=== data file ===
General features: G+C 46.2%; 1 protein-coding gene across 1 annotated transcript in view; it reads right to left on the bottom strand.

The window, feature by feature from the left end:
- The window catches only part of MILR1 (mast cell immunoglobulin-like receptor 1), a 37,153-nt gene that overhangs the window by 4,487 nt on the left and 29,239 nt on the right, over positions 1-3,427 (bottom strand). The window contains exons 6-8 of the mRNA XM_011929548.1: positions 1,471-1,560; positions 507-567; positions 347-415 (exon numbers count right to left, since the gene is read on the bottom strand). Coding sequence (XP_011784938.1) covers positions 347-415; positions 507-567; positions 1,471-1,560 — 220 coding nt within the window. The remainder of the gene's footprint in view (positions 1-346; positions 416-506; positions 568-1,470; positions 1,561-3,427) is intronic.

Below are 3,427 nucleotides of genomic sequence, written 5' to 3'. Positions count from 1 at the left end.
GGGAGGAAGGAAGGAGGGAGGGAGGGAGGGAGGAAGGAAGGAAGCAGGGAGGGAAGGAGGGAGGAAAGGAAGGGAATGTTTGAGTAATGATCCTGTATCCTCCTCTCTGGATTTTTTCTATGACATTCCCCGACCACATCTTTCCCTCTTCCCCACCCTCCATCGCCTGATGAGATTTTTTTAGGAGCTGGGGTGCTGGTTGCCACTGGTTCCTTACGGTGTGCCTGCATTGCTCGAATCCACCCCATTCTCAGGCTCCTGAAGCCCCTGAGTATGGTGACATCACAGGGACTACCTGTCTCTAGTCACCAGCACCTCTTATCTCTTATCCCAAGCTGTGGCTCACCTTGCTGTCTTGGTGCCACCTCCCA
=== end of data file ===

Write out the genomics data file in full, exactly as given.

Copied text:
General features: G+C 46.2%; 1 protein-coding gene across 1 annotated transcript in view; it reads right to left on the bottom strand.

The window, feature by feature from the left end:
- The window catches only part of MILR1 (mast cell immunoglobulin-like receptor 1), a 37,153-nt gene that overhangs the window by 4,487 nt on the left and 29,239 nt on the right, over positions 1-3,427 (bottom strand). The window contains exons 6-8 of the mRNA XM_011929548.1: positions 1,471-1,560; positions 507-567; positions 347-415 (exon numbers count right to left, since the gene is read on the bottom strand). Coding sequence (XP_011784938.1) covers positions 347-415; positions 507-567; positions 1,471-1,560 — 220 coding nt within the window. The remainder of the gene's footprint in view (positions 1-346; positions 416-506; positions 568-1,470; positions 1,561-3,427) is intronic.

Below are 3,427 nucleotides of genomic sequence, written 5' to 3'. Positions count from 1 at the left end.
GGGAGGAAGGAAGGAGGGAGGGAGGGAGGGAGGAAGGAAGGAAGCAGGGAGGGAAGGAGGGAGGAAAGGAAGGGAATGTTTGAGTAATGATCCTGTATCCTCCTCTCTGGATTTTTTCTATGACATTCCCCGACCACATCTTTCCCTCTTCCCCACCCTCCATCGCCTGATGAGATTTTTTTAGGAGCTGGGGTGCTGGTTGCCACTGGTTCCTTACGGTGTGCCTGCATTGCTCGAATCCACCCCATTCTCAGGCTCCTGAAGCCCCTGAGTATGGTGACATCACAGGGACTACCTGTCTCTAGTCACCAGCACCTCTTATCTCTTATCCCAAGCTGTGGCTCACCTTGCTGTCTTGGTGCCACCTCCCA